8 reasons why you should plant a hedgerow

A hedgerow is an old-fashioned way to feed yourself and your livestock, and create valuable habitat.

Words & images: Rebecca Stewart

A hedgerow is a forager’s paradise. A place to gather everything: a handful of berries, a basket of greens, a feast of fruit within a tangle of trees, shrubs, climbers, brambles, and herbs. They’re also fabulous habitats for insects and wildlife to flourish and provide shelter and privacy.

New Zealand blocks and farms mostly have shelterbelts and hedges along roadsides and down fence lines, a single, uniform line of one species for shelter or privacy.

Hedgerows are wider and include a far more diverse blend of plants, such as:

■ fruit and nut trees;

■ berries;

■ flowers;

■ medicinal and edible herbs;

■ pasture species;

■ fodder trees for livestock;

■ trees for firewood, crafts, and timber.

Trees within a hedgerow are often coppiced or pollarded to provide firewood and fodder, then left to regenerate.

A hedgerow is also a haven for stock and wildlife. Animals can use it as shelter from the wind, shade from the hot summer sun, and as a food source. Birds and insects live and feed amongst clusters of plants.

Hedgerows in history

It might seem chaotic and messy to some, but a good hedgerow is an abundant, naturalised food and habitat resource. Farmers have used them as fences and food for thousands of years.

In Europe, traditional hedgerows often consisted of prickly stands of blackthorn, hawthorn, and barberry, planted for their berries and as a natural livestock barrier. Since fencing and boundaries were modernised, today’s hedgerows use less thorny plants.

In the UK, hedgerows lost to pasture and developments in the last few hundred years are now being restored to bring back diversity and wildlife corridors.

Hedgerow basics

A hedgerow is a sustainable way to maximize the use of your land. They’re long and narrow, creating a productive vertical space.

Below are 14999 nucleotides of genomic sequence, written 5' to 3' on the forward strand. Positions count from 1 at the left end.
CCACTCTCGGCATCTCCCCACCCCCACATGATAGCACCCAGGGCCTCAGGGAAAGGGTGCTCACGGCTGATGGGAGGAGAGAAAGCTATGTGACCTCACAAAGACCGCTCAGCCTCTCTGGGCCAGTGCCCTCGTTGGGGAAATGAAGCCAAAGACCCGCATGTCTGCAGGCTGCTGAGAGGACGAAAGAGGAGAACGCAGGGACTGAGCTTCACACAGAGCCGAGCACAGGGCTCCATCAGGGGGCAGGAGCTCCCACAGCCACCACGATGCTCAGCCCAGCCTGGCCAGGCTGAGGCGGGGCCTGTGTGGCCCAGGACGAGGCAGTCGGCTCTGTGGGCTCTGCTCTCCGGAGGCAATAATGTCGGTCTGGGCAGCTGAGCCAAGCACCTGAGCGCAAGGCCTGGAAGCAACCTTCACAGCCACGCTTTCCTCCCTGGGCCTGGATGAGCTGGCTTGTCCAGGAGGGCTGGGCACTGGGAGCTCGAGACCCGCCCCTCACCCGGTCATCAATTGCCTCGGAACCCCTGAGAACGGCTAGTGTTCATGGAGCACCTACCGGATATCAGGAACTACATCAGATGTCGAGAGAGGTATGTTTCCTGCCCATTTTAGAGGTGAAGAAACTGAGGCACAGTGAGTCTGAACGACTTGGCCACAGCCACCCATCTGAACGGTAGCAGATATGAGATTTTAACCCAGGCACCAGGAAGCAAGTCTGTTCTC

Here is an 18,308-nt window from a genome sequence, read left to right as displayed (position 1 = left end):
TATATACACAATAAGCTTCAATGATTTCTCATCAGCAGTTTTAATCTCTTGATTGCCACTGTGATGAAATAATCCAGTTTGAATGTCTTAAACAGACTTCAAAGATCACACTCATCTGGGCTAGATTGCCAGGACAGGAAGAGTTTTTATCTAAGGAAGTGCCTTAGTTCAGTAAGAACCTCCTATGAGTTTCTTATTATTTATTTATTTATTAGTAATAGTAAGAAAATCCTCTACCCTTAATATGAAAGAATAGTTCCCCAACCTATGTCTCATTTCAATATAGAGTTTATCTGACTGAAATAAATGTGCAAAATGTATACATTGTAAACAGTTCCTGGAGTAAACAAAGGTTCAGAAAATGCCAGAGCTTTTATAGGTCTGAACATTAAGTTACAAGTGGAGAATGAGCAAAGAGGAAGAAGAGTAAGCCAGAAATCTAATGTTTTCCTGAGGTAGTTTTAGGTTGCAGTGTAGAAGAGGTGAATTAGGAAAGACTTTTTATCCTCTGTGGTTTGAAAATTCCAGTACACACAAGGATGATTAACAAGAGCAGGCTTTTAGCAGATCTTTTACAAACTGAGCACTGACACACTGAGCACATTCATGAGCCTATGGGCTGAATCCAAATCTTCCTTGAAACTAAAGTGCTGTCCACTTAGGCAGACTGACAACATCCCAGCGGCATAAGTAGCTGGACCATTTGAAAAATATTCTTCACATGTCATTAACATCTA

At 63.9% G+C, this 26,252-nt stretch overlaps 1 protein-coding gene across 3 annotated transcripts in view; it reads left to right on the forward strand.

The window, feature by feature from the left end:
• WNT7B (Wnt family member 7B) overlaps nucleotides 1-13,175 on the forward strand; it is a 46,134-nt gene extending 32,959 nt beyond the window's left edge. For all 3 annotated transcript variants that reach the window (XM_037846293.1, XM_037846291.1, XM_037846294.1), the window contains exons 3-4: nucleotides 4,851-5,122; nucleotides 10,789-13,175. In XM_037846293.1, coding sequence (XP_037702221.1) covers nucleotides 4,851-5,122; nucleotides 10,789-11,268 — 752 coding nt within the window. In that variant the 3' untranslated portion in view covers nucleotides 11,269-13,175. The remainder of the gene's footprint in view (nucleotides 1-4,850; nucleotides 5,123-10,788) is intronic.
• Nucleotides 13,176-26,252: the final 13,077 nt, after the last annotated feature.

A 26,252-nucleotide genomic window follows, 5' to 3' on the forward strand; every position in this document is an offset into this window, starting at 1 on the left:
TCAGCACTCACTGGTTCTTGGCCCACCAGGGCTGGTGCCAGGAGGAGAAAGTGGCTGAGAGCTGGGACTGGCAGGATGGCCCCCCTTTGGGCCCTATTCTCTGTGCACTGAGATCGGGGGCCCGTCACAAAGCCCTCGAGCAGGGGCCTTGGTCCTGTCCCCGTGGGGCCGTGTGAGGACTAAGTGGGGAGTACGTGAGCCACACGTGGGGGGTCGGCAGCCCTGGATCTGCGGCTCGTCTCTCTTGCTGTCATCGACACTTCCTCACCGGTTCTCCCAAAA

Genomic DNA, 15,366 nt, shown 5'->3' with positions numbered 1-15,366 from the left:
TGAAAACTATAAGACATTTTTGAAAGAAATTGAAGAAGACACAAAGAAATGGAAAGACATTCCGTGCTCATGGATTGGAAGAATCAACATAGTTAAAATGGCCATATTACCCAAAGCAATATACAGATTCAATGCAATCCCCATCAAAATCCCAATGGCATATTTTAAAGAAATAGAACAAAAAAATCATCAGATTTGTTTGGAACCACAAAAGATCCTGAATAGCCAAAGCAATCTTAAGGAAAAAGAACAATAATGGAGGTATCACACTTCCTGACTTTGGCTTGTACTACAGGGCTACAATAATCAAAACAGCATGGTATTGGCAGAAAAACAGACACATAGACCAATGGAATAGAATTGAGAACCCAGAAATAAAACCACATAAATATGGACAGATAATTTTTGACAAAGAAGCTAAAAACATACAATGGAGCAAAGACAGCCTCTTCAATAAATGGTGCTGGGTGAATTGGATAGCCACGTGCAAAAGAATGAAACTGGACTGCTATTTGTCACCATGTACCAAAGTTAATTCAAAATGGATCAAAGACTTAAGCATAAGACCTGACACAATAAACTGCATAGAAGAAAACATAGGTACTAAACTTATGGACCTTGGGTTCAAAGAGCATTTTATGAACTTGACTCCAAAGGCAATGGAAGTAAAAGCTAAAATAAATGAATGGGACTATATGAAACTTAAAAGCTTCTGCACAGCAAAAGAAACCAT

All the plants within a hedgerow should have at least one reason, but ideally multiple reasons for being there.

Traditionally, a hedgerow provided food, medicine, wood, fodder – feed that is harvested and taken to animals – and forage, where stock can walk up to the hedgerow and browse on its outer edges.

Modern hedgerows include nitrogen-fixing, mineral-accumulating, and soil-enhancing plants to help support the nutrition and growth of productive plants and trees.

However, you can also think about its appearance and include beautiful specimens. A hedgerow can be functional and look good too.

Where’s the best spot on your block

Hedgerows were traditionally used as fences, marking the outline of a paddock. While it’s practical to plant them along an established fenceline, there are other options.

First, consider the soil, rainfall (or lack thereof), wind, temperature, and angle to the sun, which will impact your choice of plants.

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You can create micro-climates to support frost-tender plants, shade-loving, and cool climate plants.

A well-placed hedgerow can have dramatic effects on a landscape, reducing the land’s vulnerability to extreme weather such as drought or heavy rainfall, by:

■ providing shelter for exposed or flat, open areas;

■ preventing wind erosion and moisture evaporation of soil;

■ mitigating erosion and runoff.

If you plant a hedgerow along the contours of a clay hillside, following the land’s natural curves across a slope, it will catch rainwater and nutrients that would typically tumble down into waterways. A thick hedgerow will ‘catch’ the water and hold it in its root system.

Hedgerows planted in riparian areas can significantly reduce runoff into waterways, lessening flooding downstream. It also reduces the amount of pollutants and sediment that reach the waterways, acting as a physical barrier.

When to plant